New state texting law takes effect July 1
Illegal to text while driving in Wyoming
by Wyoming Department of Transportation
June 30, 2010
Motorists who are texting while driving are now breaking the law. A new state law goes into effect Thursday (July 1, 2010) making it illegal for motorists to write, send or read text messages. Violators will face a $75 fine.
The state Legislature passed the law this past session as a way to reduce distracted driving crashes.
"Distracted driving has been shown to create problems while operating a motor vehicle," said Col. Jess Oyler, of the Highway Patrol. "Crashes often occur because of inattention. Texting causes a motorist to divert concentration away from driving, as looking at the keyboard to compose messages takes eyes off the road, and is a distraction that can too easily contribute to causing a crash."
The new law makes texting a primary offense, which means that law enforcement can pull over a vehicle if a driver is texting. It applies to any handheld electronic wireless device. Wyoming is one of 28 states to enact a texting while driving law.
Distracted driving can either be visual, when a driver takes their eyes off the road; manual, when a driver takes their hands off the wheel; and cognitive, when a driver is thinking about something else then driving, the U.S. Department of Transportation indicated. Texting involves all three types of distractions.
"The fact is the individual’s mind is engaged in something besides driving, making the distraction a potential hazard and allowing for a more serious incident to occur," Oyler said.
A second is all it takes to get into a crash. That means looking away from the road to focus attention on a cell phone is a crash waiting to happen. The National Highway Traffic Safety Administration estimated that in 2008, 5,870 people died and 515,000 were injured because of distracted driving.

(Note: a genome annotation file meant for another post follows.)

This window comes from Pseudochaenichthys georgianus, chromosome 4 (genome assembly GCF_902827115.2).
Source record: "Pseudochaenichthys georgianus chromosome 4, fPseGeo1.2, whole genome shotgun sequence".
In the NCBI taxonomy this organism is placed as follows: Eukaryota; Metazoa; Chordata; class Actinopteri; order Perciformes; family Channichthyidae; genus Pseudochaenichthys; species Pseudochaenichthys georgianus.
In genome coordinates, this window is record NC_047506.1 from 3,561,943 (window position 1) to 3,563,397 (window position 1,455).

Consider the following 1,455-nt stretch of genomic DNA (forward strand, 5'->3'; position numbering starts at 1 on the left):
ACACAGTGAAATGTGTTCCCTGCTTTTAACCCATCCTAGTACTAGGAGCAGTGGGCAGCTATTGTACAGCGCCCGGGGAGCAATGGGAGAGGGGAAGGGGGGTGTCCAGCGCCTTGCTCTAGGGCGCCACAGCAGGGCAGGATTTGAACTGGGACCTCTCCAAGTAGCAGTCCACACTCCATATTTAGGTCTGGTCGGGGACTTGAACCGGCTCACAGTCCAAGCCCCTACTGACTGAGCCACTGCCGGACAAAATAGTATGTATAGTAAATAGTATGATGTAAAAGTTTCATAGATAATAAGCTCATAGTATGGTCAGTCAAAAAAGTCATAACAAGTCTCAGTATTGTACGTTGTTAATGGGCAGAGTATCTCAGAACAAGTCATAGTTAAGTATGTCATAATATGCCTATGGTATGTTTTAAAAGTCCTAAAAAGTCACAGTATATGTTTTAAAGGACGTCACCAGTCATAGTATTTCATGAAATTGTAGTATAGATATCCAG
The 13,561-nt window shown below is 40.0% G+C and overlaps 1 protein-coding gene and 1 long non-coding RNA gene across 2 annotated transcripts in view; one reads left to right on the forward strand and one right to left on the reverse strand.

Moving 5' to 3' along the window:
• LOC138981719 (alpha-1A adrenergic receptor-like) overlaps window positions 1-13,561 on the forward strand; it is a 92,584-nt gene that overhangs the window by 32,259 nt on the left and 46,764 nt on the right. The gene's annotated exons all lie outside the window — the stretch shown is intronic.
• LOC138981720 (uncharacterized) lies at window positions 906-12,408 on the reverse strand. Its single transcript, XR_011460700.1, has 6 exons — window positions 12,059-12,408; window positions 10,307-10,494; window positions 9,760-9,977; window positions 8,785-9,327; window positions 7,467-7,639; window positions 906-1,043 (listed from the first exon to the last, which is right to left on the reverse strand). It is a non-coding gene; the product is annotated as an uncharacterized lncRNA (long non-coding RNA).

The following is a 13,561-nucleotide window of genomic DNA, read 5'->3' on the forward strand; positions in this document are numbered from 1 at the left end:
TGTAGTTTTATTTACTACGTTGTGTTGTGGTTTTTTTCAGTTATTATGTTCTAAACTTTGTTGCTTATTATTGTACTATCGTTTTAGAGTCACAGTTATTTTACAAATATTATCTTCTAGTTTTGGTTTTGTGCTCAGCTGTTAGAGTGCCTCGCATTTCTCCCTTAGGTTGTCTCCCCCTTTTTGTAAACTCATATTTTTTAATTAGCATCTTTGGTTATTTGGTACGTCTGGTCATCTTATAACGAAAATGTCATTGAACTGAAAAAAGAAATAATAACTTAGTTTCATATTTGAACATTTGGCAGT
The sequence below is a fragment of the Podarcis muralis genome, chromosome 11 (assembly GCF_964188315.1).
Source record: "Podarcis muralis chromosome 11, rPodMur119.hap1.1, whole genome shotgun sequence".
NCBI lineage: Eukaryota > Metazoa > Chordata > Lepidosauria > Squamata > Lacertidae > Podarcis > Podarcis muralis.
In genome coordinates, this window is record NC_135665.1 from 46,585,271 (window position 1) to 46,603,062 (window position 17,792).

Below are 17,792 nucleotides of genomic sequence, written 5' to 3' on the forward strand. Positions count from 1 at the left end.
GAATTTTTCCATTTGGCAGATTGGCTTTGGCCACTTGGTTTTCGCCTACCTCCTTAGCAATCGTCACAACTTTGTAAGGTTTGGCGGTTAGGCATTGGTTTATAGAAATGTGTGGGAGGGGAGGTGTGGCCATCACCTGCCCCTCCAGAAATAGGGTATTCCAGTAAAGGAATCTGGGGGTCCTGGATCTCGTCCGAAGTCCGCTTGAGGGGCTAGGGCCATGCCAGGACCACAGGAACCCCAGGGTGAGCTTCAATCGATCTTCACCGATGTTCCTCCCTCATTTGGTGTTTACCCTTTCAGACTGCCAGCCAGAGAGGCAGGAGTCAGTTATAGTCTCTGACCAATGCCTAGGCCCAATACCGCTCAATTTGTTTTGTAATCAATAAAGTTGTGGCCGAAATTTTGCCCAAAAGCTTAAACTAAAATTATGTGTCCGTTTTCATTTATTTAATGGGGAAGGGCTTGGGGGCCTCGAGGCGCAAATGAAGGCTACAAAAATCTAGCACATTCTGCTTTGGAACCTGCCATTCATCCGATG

Patrol will notice a distracted driver by the way they’re driving. "If, for example, we observe a vehicle weaving, see an unsafe lane change, or notice particularly slow speeds, this will alert us to seek the cause for the questionable driving patterns," said Capt. Len DeClercq.
When a person is using their cell phone when they drive, they can have the reflexes and reaction times of someone who has a blood-alcohol content of .08, the U.S. Department of Transportation indicated.
"Driving requires concentration and when attention is shifted to text messaging, the possibility of serious consequences is significantly increased," DeClercq said.
If a driver has to use their cell phone, they should find a safe place to pull off the road whether they need to talk or text someone. Drivers should be aware that there are some municipalities like the City of Cheyenne that have also made it illegal to talk on a cell phone while driving, which is why drivers should play it safe and pull off the road in a safe location to use their phones.
For more information:
U.S. Department of Transportation - http://www.distraction.gov/stats-and-facts/
Governors Highway Safety Association - http://www.ghsa.org/html/stateinfo/laws/cellphone_laws.html
National Highway Traffic Safety Administration - http://www.nhtsa.gov/
Editor’s Note: Except in the cities of Cheyenne, Rock Springs and Green River, which have enacted full cell phone bans, it is still legal to talk on a cell phone while driving in Wyoming.